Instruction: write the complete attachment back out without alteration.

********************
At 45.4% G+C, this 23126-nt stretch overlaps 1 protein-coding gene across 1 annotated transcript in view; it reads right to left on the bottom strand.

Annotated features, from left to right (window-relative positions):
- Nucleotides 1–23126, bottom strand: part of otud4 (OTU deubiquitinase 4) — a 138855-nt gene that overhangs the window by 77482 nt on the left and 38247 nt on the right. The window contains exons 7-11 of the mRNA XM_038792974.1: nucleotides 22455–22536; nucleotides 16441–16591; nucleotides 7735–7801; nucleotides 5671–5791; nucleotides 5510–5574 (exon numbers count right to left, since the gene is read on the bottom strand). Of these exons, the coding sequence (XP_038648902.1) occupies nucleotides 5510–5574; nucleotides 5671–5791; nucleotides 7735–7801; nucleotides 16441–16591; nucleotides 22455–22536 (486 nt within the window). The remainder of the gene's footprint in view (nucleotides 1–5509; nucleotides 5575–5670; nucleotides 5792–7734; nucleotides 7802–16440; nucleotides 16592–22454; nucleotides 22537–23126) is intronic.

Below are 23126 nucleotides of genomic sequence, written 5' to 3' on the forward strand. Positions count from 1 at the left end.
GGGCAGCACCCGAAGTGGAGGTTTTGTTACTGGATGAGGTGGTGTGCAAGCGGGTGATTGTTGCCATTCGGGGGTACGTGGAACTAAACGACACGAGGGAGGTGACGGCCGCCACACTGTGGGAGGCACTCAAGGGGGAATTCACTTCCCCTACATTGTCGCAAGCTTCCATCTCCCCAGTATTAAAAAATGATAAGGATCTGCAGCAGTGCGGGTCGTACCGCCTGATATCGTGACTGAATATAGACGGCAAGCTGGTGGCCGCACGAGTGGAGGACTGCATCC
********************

At 45.4% G+C, this 23126-nt stretch overlaps 1 protein-coding gene across 1 annotated transcript in view; it reads right to left on the bottom strand.

Annotated features, from left to right (window-relative positions):
- Nucleotides 1–23126, bottom strand: part of otud4 (OTU deubiquitinase 4) — a 138855-nt gene that overhangs the window by 77482 nt on the left and 38247 nt on the right. The window contains exons 7-11 of the mRNA XM_038792974.1: nucleotides 22455–22536; nucleotides 16441–16591; nucleotides 7735–7801; nucleotides 5671–5791; nucleotides 5510–5574 (exon numbers count right to left, since the gene is read on the bottom strand). Of these exons, the coding sequence (XP_038648902.1) occupies nucleotides 5510–5574; nucleotides 5671–5791; nucleotides 7735–7801; nucleotides 16441–16591; nucleotides 22455–22536 (486 nt within the window). The remainder of the gene's footprint in view (nucleotides 1–5509; nucleotides 5575–5670; nucleotides 5792–7734; nucleotides 7802–16440; nucleotides 16592–22454; nucleotides 22537–23126) is intronic.

Below are 23126 nucleotides of genomic sequence, written 5' to 3' on the forward strand. Positions count from 1 at the left end.
GGGCAGCACCCGAAGTGGAGGTTTTGTTACTGGATGAGGTGGTGTGCAAGCGGGTGATTGTTGCCATTCGGGGGTACGTGGAACTAAACGACACGAGGGAGGTGACGGCCGCCACACTGTGGGAGGCACTCAAGGGGGAATTCACTTCCCCTACATTGTCGCAAGCTTCCATCTCCCCAGTATTAAAAAATGATAAGGATCTGCAGCAGTGCGGGTCGTACCGCCTGATATCGTGACTGAATATAGACGGCAAGCTGGTGGCCGCACGAGTGGAGGACTGCATCC